The overriding idea that tugged at me as I read these illuminating articles and interviews is that efforts by donors to improve democracy and strengthen civil society are the litmus test of their relevance, humility and commitment. The articles speak to the unsurprising fact that democracy and civil society reflect values, beliefs and practices that are intrinsically shaped by context, even if they are also connected with broad universal standards and existential concerns. Hence, there is never (and should never be) a one-size-fits-all approach.
It’s an unending journey fraught with high risks and disappointments, and when there are accomplishments they often remain fragile. The journey is never easy and there are no sure bets or shortcuts to desired outcomes.
The pieces assembled here are from some of the most experienced donors working to advance democracy and civil society worldwide. They are humbling and instructive, but they also raise many questions that remain unanswered. Are the challenges merely in the nature of the areas tackled (democracy and civil society) or is there also a fault in the strategies that donors use? Is a change of tactics possible when monumental failure stares the donor in the face? How can donors stay ahead of the curve and avoid the disappointments that many of the authors recount?
The narrative begins with the ‘golden age’ of NGOs in fast-transforming societies of the 1990s, when the hideous walls of communism came crumbling down, and apartheid and military dictatorships ended. Everything was possible. It was the age of triumph. Then the lights literally went off, with an authoritarian backlash in many places around the world. As the golden age gave way to the age of despair, there were many civil society casualties. In South Africa, as Christa Kuljian so well explains, the Southern African Grantmakers’ Association (SAGA) collapsed, while the South African National NGO Coalition (SANGOCO) became a ‘shadow of its former self’. Russia became one of the Open Society Institute’s ‘greatest disappointments’, and in other parts of Central and Eastern Europe as well as in Latin America, the gains made have become increasingly tenuous.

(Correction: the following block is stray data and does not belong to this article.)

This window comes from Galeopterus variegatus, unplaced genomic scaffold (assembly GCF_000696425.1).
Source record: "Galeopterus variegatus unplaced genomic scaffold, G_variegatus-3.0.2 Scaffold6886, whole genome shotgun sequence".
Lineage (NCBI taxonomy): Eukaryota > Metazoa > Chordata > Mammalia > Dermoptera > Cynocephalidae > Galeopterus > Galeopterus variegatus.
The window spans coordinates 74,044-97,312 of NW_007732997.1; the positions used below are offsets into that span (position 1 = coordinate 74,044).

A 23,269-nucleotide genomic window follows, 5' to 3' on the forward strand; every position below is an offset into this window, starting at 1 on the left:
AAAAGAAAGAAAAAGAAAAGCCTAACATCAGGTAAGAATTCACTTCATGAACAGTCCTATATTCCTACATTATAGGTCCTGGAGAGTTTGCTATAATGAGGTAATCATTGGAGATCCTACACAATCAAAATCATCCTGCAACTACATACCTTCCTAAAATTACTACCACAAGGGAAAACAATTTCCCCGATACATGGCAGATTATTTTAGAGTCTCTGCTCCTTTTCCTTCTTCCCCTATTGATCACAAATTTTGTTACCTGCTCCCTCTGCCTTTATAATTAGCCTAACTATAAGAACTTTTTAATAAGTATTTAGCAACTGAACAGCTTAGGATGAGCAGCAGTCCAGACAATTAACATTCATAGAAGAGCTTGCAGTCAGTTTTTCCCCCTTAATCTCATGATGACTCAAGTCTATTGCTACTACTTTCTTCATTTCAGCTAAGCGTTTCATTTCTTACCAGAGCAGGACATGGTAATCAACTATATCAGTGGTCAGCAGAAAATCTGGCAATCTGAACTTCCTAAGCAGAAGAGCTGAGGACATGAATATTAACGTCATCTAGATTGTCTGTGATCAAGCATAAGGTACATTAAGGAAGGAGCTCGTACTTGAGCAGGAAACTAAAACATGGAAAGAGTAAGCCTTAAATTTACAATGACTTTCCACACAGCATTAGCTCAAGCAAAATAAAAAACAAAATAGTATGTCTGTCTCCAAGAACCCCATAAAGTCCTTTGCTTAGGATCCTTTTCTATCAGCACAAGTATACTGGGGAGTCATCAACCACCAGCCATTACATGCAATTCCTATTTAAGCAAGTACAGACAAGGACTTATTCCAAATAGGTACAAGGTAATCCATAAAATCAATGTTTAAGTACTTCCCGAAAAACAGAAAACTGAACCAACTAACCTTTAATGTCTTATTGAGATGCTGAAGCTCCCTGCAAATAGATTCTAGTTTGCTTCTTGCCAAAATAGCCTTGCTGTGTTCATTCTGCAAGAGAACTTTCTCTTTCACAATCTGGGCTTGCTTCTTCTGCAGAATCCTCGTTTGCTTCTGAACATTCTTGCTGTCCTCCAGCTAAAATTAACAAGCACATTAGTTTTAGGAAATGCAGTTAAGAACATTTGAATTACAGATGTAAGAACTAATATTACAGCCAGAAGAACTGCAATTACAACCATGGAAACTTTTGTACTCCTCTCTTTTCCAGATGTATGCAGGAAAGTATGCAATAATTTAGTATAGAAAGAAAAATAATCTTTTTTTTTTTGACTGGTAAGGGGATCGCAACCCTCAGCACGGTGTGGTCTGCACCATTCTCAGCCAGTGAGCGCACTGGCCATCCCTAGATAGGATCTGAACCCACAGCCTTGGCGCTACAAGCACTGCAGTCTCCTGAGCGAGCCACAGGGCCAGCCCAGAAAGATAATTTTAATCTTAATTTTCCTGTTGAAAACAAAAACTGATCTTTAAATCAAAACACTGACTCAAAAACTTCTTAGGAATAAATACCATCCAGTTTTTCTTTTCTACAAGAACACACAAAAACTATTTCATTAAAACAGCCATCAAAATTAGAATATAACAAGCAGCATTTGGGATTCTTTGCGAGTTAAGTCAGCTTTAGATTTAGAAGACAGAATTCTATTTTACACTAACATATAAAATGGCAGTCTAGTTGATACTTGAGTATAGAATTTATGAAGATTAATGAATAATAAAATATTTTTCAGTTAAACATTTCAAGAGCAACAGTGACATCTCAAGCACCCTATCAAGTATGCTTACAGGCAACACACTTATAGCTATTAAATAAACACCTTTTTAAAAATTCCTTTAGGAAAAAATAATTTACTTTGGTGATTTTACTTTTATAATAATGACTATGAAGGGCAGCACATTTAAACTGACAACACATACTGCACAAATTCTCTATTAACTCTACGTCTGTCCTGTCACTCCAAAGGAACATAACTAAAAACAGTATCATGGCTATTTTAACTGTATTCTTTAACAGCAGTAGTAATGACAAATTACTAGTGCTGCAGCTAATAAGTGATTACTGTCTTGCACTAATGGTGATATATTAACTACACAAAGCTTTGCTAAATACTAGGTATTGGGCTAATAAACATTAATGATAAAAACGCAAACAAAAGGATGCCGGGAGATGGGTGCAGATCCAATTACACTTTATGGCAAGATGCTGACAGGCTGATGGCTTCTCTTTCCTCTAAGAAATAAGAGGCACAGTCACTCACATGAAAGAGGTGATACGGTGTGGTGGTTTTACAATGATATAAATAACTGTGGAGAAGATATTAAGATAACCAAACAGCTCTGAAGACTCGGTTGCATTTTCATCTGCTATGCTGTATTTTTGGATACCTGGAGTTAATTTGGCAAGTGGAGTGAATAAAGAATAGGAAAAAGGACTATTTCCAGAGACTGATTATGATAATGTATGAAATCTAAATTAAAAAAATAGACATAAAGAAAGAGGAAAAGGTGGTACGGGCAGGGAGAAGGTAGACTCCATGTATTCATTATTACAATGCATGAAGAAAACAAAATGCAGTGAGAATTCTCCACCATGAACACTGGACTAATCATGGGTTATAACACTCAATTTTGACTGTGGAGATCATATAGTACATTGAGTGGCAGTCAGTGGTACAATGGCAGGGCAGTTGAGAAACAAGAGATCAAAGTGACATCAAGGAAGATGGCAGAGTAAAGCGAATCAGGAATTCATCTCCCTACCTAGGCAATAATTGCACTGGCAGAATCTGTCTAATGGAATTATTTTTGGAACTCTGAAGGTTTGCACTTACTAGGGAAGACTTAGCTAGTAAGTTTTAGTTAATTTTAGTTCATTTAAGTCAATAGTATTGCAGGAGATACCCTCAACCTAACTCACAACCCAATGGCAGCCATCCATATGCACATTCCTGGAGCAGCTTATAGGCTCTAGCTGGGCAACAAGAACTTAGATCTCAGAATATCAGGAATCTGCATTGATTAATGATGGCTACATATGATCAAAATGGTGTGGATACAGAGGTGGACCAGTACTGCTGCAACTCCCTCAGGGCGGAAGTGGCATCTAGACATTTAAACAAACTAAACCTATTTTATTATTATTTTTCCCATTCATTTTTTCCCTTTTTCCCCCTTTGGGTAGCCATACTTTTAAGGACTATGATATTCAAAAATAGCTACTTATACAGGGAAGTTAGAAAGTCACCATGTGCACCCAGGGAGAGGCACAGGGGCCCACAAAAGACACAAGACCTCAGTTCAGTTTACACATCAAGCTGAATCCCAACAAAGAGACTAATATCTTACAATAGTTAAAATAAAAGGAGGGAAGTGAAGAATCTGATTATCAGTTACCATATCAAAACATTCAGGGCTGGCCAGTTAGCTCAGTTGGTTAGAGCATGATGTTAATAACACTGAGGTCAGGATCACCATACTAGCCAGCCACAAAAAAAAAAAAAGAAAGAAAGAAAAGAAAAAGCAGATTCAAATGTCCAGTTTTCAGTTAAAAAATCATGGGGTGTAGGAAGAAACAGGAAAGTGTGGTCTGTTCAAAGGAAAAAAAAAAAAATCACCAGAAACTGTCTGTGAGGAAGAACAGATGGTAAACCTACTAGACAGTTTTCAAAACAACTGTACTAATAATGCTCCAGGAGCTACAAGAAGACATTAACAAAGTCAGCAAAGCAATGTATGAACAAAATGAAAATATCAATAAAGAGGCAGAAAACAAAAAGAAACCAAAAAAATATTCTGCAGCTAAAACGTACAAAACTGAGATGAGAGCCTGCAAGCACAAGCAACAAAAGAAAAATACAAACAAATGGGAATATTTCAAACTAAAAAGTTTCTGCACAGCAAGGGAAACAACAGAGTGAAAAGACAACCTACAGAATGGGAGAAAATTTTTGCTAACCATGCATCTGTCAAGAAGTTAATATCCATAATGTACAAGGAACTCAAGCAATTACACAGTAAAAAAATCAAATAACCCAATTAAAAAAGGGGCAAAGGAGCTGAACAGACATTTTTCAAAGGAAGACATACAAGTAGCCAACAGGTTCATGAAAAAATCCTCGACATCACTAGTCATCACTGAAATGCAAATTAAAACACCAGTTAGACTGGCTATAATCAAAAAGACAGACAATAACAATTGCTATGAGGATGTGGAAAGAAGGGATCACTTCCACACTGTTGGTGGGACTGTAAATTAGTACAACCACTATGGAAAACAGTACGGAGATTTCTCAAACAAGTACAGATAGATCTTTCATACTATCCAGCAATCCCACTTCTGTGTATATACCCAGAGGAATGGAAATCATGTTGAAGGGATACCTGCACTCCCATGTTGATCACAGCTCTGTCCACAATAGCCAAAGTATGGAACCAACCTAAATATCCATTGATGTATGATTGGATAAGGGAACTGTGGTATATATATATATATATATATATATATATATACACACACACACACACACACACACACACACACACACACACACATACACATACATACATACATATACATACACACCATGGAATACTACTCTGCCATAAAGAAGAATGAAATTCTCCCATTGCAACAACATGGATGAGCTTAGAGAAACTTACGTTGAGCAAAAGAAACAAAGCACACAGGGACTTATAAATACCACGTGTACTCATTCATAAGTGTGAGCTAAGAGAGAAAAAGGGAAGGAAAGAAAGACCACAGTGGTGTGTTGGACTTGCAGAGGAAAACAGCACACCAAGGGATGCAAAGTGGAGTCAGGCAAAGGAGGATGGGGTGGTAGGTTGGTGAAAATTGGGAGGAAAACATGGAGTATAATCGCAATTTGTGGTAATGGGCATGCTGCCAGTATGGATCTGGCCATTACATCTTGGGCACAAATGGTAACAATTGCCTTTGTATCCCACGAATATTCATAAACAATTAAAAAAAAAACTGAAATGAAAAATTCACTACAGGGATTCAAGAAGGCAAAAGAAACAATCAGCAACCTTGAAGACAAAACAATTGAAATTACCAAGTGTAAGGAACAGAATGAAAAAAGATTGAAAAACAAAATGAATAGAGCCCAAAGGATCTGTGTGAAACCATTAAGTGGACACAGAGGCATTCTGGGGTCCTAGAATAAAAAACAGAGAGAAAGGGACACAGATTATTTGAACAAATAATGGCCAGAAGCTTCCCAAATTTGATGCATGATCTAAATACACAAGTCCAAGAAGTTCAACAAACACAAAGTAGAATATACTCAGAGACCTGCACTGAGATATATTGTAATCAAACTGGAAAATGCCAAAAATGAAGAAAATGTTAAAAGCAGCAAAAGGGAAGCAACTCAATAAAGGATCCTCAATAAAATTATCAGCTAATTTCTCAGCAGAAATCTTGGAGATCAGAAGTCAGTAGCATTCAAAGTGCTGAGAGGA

Between the opportunities and outcomes, successes and failures, there is ample evidence of compelling vision and impressive courage (Bill Carmichael), innovative ideas and risk taking (Aryeh Neier), commitment and humility (Rayna Gavrilova and Anabel Cruz), conceptual clarity (Pavol Demes and Thomas Carothers), and well-designed programmes backed by sophisticated strategies (Ivan Krastev and Goran Buldioski). There are also the usual donor ficklemindedness, twists and turns.
This grand narrative speaks powerfully to all the imaginable challenges of donors trying to help improve democracy and strengthen civil society anywhere, but especially abroad. So perhaps it is the silent and implicit aspects of the narrative that deserve attention as one seeks to make sense of all of this. I will highlight three such aspects to try to achieve a certain sense of balance.
The burden of responsibility
The first is the ‘burden of responsibility’ that external donors tend to heroically assume for failure (and success for that matter). When donor projects, initiatives or programmes to advance democracy and civil society fail, despite heavy financial investments, is responsibility necessarily the issue or is it also a reflection of a more complicated evolutionary dynamics? Isn’t the high tide of democratic boom always necessarily followed by a low tide of democratic recession? Civil society, we know, is an eco-system of associational life, with a mosaic of constitutive elements (some progressive, others reactionary). It evolves in dialectical twists and turns, and never in a straight, linear direction. Given this, at what point does a donor cut loose and leave?
Equally important is the question of what should be the appropriate role for donors. Reading the pieces assembled here, I couldn’t help but wonder whether it wasn’t perfectly appropriate for donors to limit themselves to strengthening NGOs (including think-tanks) and helping to secure an enabling environment for their growth. Besides, there are many parts of civil society (such as funeral societies in Africa and social movements) that are and must remain self-sustained and are better off left alone. As an example of real achievements, there can be little doubt that the efforts described by Ivan Krastev and Goran Buldioski to strengthen think-tanks in Central and Eastern Europe have laid a foundation for independent policy analysis in the future.
The role of indigenous philanthropy